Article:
Carleton University’s Heath MacMillan, professor in the Department of Biology, has been investigating why fruit flies cannot tolerate low temperatures. It turns out that leaky guts have something to do with it.
Unlike people, the body temperature follows the temperature of the air surrounding them. And a cold fly is a sad fly.
The research was published today in Scientific Reports.
The MacMillan Lab at Carleton studies the physiology of chill susceptible insects.
“We know surprisingly little about the physiological mechanisms that set the limits of animal survival at high and low temperatures,” said MacMillan. “With insect populations already responding to rapid climate change, there is an urgent need to better understand how temperature impacts their physiology.”
In the cold, insects struggle to keep salts and water from accumulating in their gut. Researchers used fruit flies to examine whether this loss of balance was related to a problem regulating the barriers between cells in the gut, which normally act to keep what’s inside the gut from getting into the rest of the body. Indeed, exposure to 0°C caused the guts of the flies to leak.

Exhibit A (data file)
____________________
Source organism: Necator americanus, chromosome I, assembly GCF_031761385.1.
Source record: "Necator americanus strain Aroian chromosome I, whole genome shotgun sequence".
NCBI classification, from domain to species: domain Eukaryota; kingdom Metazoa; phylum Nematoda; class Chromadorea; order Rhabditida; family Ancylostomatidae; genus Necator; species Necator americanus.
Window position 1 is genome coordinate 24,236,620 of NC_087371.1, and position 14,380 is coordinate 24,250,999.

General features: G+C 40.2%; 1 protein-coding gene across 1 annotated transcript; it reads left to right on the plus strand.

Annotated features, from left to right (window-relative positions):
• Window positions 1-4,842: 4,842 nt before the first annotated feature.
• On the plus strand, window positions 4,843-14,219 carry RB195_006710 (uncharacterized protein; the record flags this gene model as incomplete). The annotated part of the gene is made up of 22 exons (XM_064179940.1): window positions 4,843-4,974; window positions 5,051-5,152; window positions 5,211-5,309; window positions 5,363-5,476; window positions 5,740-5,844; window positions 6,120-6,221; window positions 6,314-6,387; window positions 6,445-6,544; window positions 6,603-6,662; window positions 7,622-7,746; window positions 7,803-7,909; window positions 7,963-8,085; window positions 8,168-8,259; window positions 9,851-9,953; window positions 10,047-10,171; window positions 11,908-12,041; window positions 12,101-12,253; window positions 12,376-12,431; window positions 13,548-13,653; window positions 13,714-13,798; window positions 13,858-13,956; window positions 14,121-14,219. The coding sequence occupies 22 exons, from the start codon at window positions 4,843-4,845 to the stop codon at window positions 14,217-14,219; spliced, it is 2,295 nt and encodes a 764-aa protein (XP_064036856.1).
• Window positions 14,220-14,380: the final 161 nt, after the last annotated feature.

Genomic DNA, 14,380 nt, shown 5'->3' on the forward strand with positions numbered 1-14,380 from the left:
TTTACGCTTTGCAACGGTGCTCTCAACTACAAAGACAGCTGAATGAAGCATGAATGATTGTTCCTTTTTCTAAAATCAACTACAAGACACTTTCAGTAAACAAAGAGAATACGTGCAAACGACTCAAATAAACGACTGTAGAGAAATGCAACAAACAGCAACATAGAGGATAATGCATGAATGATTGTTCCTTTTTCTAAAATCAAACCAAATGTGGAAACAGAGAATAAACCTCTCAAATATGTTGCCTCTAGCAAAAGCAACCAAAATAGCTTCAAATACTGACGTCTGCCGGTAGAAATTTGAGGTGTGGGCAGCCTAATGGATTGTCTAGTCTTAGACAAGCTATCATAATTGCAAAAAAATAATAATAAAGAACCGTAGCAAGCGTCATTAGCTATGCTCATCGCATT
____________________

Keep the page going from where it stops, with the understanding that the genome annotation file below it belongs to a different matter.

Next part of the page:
Kaylen Brzezinski, a graduate student working with MacMillan, plans to expand on the research using locusts, an insect separated from fruit flies by more than 300 million years of evolution. The ultimate goal is to understand how temperature sets limits to insect survival. This information is critical to predicting and controlling insect pests in a changing climate.
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